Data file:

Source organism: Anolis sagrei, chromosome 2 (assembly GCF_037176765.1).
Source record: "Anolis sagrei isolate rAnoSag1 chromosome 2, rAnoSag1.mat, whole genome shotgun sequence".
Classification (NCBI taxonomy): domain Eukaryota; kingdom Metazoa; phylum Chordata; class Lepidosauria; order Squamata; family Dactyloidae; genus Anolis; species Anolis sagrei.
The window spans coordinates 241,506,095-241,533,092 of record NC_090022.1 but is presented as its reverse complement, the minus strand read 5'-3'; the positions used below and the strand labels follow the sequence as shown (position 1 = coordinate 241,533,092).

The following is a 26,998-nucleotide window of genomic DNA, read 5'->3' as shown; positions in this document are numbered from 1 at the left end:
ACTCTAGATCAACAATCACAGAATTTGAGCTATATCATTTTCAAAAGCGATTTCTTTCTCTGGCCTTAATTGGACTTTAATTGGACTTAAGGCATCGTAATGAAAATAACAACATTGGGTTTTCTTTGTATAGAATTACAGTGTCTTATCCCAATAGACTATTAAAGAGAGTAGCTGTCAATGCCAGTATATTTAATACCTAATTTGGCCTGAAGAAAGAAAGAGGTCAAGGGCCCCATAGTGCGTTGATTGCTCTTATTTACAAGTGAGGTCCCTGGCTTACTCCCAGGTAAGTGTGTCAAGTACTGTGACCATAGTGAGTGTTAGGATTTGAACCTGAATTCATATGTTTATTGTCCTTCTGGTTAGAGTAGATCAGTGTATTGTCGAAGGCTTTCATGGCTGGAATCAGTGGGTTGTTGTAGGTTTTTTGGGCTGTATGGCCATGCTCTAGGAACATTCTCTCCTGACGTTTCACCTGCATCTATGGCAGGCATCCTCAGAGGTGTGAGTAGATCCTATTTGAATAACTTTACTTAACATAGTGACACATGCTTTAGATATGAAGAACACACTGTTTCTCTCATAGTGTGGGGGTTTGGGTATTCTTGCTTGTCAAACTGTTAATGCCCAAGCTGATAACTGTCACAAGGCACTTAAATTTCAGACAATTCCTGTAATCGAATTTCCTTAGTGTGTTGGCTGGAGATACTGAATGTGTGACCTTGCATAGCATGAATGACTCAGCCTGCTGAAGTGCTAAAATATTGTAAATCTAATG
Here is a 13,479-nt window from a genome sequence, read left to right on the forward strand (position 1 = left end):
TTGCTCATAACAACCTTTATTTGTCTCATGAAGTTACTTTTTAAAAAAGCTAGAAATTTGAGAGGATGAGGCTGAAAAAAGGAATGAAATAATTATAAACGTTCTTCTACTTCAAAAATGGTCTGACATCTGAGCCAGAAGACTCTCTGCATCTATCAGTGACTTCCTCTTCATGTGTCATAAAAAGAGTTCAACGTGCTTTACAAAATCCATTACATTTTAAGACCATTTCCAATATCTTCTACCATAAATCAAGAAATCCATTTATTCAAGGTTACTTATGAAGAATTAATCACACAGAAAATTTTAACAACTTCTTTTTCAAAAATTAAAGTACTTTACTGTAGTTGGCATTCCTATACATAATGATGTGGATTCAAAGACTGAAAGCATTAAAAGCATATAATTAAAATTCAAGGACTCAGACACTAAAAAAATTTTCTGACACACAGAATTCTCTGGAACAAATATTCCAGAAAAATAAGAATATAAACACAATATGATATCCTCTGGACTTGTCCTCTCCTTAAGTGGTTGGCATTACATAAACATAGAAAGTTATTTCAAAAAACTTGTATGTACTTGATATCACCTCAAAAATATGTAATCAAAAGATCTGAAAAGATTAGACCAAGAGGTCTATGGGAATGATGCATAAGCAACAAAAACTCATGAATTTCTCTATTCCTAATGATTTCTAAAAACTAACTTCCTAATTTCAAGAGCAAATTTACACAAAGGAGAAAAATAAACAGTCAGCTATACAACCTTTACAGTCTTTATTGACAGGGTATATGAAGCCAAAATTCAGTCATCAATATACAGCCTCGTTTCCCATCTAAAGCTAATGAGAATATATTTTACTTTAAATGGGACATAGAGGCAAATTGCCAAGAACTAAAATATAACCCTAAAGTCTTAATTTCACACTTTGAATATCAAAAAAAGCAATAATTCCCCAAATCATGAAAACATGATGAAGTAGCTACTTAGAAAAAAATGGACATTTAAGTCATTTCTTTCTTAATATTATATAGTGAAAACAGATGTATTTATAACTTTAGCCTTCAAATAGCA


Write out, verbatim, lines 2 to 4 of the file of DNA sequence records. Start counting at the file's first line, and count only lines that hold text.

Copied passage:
Source record: "Anolis sagrei isolate rAnoSag1 chromosome 2, rAnoSag1.mat, whole genome shotgun sequence".
Classification (NCBI taxonomy): domain Eukaryota; kingdom Metazoa; phylum Chordata; class Lepidosauria; order Squamata; family Dactyloidae; genus Anolis; species Anolis sagrei.
The window spans coordinates 241,506,095-241,533,092 of record NC_090022.1 but is presented as its reverse complement, the minus strand read 5'-3'; the positions used below and the strand labels follow the sequence as shown (position 1 = coordinate 241,533,092).